Probability and Sampling Fundamentals (ODL) STATS5094
- Academic Session: 2020-21
- School: School of Mathematics and Statistics
- Credits: 10
- Level: Level 5 (SCQF level 11)
- Typically Offered: Semester 1
- Available to Visiting Students: No
- Available to Erasmus Students: No
- Taught Wholly by Distance Learning: Yes
This course introduces students to key concepts from probability theory and provides an introduction to survey sampling with a focus on the underpinning probabilistic mechanisms.
The course mostly consists of asynchronous teaching material.
Requirements of Entry
The course is only available to online-distance learning students on the PGCert/PGDip/MSc in Data Analytics and Data Analytics for Government.
Statistics 2R: Probability
Statistics 2X: Probability II
Probability (Level M)
Probability and Stochastic Models (ODL)
30% Continuous Assessment
70% Final exam (can be taken at test centres)
The continuous assessment will typically be made up of five homework exercises, including online quizzes. Full details are provided in the programme handbook.
Main Assessment In: April/May
The course aims to introduce students to probability theory with a focus on understanding and being able to apply concepts, rather than deriving these concepts in a mathematically rigorous manner. Students will be introduced to key concepts in probability theory, univariate and multivariate random variables developing and moments. The course aims to prepare students to solve real-life problems using stochastic models.
Using the concepts from probability covered in the first part of the course, the course introduces students to sampling from a finite population. The course aims to equip students with an understanding of key concepts in sampling such as the difference between sampling with and without replacement, stratification and nonresponse.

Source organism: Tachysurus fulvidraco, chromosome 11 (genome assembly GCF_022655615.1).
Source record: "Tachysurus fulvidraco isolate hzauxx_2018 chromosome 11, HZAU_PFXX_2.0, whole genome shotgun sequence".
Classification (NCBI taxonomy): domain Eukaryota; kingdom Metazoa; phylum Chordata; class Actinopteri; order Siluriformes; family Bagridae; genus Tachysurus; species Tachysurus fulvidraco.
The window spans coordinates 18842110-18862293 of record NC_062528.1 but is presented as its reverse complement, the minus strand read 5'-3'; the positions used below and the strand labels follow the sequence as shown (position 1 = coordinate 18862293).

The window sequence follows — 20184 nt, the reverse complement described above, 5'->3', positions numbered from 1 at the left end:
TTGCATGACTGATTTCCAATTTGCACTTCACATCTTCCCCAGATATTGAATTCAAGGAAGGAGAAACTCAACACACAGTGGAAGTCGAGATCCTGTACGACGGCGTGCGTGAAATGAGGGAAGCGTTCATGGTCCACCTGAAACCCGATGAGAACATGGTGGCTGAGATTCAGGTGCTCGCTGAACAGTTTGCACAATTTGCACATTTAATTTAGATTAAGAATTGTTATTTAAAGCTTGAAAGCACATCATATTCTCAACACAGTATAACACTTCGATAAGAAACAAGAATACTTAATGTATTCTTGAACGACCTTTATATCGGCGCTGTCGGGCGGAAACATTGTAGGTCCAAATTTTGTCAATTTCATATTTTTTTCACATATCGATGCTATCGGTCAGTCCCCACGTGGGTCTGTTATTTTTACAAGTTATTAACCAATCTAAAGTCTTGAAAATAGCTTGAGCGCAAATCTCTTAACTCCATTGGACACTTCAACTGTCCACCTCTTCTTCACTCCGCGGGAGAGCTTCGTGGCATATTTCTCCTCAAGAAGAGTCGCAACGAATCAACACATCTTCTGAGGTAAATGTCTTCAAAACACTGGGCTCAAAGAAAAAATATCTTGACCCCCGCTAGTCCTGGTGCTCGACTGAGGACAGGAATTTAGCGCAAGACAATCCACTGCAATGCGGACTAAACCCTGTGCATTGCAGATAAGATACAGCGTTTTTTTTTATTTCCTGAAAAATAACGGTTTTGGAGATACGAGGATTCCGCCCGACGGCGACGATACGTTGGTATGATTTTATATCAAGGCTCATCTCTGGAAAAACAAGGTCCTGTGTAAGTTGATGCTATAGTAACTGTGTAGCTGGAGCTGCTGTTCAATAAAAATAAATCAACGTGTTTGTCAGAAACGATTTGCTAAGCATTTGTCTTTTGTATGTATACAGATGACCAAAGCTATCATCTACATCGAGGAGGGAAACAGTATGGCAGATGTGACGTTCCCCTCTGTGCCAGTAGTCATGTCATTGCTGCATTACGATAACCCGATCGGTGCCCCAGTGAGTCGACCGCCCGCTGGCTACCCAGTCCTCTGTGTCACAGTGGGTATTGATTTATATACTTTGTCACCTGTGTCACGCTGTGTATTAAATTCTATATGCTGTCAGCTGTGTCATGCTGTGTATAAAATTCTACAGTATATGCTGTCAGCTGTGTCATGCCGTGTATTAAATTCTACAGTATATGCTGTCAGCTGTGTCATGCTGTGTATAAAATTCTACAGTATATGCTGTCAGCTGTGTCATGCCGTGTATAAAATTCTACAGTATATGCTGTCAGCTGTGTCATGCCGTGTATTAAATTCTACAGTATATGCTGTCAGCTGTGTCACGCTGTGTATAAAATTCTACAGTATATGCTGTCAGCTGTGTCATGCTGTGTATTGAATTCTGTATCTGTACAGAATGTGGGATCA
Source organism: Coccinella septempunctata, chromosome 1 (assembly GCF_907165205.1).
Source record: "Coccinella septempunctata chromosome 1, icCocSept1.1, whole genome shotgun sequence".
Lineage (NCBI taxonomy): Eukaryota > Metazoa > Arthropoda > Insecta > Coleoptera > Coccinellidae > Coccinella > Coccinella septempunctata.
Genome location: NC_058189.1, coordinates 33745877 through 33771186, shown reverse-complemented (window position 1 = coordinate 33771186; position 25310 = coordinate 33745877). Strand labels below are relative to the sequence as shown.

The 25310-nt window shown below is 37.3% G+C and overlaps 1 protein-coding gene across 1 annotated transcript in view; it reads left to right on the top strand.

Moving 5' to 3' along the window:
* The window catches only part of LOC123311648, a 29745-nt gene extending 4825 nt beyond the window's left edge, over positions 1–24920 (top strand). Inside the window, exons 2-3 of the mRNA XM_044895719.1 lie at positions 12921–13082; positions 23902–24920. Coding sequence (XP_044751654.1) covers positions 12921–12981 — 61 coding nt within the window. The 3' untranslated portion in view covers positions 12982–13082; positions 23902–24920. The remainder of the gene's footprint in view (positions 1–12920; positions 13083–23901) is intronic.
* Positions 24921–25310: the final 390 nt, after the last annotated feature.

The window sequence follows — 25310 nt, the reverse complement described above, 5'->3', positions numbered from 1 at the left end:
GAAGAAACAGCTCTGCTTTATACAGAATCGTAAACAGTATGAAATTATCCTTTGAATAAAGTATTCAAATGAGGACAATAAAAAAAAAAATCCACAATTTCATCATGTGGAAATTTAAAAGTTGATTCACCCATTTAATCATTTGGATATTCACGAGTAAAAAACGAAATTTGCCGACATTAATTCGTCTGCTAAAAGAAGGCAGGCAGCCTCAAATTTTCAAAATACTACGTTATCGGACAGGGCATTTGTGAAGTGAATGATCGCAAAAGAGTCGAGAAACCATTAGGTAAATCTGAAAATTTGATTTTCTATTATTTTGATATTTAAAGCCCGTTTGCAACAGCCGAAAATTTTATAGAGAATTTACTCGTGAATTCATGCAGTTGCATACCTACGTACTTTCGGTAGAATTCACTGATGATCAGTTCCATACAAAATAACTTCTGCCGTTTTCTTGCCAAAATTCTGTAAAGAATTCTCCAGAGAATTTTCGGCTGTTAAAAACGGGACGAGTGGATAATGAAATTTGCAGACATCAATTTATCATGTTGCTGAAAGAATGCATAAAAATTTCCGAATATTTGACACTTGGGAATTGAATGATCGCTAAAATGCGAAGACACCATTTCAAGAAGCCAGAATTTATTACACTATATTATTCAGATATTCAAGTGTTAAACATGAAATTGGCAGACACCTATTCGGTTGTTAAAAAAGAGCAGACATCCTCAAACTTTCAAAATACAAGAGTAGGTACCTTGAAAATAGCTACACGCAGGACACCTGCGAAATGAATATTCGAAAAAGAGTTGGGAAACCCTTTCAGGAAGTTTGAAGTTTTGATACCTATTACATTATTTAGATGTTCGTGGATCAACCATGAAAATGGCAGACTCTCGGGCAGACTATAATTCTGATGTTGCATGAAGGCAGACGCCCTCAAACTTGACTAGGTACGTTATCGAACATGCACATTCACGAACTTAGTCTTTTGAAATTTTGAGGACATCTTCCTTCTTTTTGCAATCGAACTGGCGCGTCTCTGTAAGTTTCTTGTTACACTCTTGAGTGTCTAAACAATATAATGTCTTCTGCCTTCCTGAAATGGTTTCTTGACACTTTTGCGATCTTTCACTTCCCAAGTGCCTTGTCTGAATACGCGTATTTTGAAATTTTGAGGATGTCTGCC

Intended Learning Outcomes of Course
By the end of this course students will be able to:
■ use probability mass functions, probability density functions and cumulative distribution functions in one or more dimensions to compute probabilities and percentiles in particular cases;
■ compute moments in one or more dimensions (including the vector of expected values and the variance-covariance matrix) for given distributions and interpret them;
■ recognise some of the standard discrete and continuous probability distributions in a context, and use them to obtain probabilities, percentiles and moments;
■ use the joint distribution of a random vector to derive marginal or conditional distributions of one or more of the component variables;
■ determine whether two or more random vectors are independent;
■ explain and apply key concepts in large sample theory;
■ state and use properties of the multinomial and Multivariate Normal (MVN) distribution;
■ explain the difference between different strategies for sampling in a probabilistic context and discuss advantages and disadvantages of these strategies in a context;
■ estimate parameters and their uncertainty in a finite population; and
■ integrate their knowledge of topics in the course to solve realistic problems.
Minimum Requirement for Award of Credits
Students must submit at least 75% by weight of the components (including examinations) of the course's summative assessment.